The study commissioned by DeepGreen examines how we can source the massive amount of mineral resources required for a wholesale move away from fossil fuels with the least amount of damage to the planet.
As calls for a transition to renewable energy and electric transport grow louder in the face of increasing global climate chaos, demand for certain EV battery metals is projected to increase by 11 times the current level by 2050, according to the World Bank, and shortages in nickel, cobalt and copper have been predicted to emerge as soon as 2025.
“The purpose of this in-depth research effort is to provide a substantive look into the impacts of different sources of the critical battery metals that make up the bedrock of the clean energy economy,” said DeepGreen chairman and CEO Gerard Barron. “The scale of the green transition is monumental, and the timeline is daunting. For Earth Day’s 50th anniversary let’s go deeper than mere calls for renewable energy and electric transport and have an honest conversation about the resources required to get us there.”
“We believe that polymetallic nodules are an important part of the solution. They contain high concentrations of nickel, cobalt and manganese—they’re effectively an EV battery in a rock.”
Barton noted that ocean nodules are a unique resource to consider at a time when society urgently needs a good solution for supplying new virgin metals for the green transition. Extraction of virgin metals from any source is by definition not sustainable and generates environmental damage. It’s our responsibility to understand the benefits as well as the damages associated with sourcing base metals from nodules.
We need a green transition, but at what cost?
The first-of-its-kind LCSA study provides an in-depth comparison of the cradle-to-gate impacts of producing metals from land ores and polymetallic nodules, both sources of the nickel, cobalt, copper and manganese required to build one billion EV batteries. The researchers examine the relative impacts of the extraction, processing and refining of these key base metals on several impact categories, including: greenhouse gas emissions and carbon sequestration, ecosystem services, non-living resources and habitats, biodiversity, human health and economics.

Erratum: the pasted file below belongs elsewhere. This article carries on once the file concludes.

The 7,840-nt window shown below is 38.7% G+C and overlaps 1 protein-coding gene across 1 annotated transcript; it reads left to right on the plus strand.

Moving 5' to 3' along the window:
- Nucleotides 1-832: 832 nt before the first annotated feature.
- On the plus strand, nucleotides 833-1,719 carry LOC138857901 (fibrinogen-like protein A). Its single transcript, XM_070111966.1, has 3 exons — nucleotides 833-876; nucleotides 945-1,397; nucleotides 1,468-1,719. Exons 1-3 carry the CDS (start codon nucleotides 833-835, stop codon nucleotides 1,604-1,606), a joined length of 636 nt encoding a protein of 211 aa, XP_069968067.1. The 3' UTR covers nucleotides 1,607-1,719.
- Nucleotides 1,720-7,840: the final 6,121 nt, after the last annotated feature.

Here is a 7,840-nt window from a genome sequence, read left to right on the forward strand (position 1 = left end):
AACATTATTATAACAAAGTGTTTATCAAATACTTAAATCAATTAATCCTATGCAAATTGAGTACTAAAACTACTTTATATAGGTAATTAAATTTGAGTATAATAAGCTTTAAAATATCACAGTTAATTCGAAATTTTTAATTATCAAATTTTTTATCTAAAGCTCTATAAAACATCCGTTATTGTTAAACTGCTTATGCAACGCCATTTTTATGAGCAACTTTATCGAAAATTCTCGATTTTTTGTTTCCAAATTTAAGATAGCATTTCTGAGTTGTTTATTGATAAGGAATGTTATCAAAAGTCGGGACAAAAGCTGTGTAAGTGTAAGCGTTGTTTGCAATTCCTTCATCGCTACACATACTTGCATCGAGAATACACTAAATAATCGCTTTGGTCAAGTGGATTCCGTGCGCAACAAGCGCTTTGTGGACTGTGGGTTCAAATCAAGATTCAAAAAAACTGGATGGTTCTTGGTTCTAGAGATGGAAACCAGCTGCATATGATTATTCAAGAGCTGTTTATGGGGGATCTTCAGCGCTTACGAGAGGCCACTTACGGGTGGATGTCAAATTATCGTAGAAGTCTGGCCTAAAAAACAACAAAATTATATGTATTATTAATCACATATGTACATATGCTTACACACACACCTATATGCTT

“In our opinion, the paper provides a comprehensive consideration of the environmental, social and economic impacts associated with land and deep-sea mining of metals used in electric vehicles”, Todd Cort, co-director of the Yale Center for Business and the Environment and Cary Krosinsky, lecturer in sustainable finance at the Yale School of Management, write in the forward to the paper.
Polymetallic nodules consist of almost 100% usable minerals and contain no toxic levels of deleterious elements, compared to ores mined from the land which have increasingly low yields (often below 1%) and often do contain toxic levels of deleterious elements. This means that producing metals from nodules has the potential to generate almost zero solid waste and no toxic tailings, as opposed to terrestrial mining processes which produce billions of tonnes of waste and can leak deadly toxins into soil and water resources.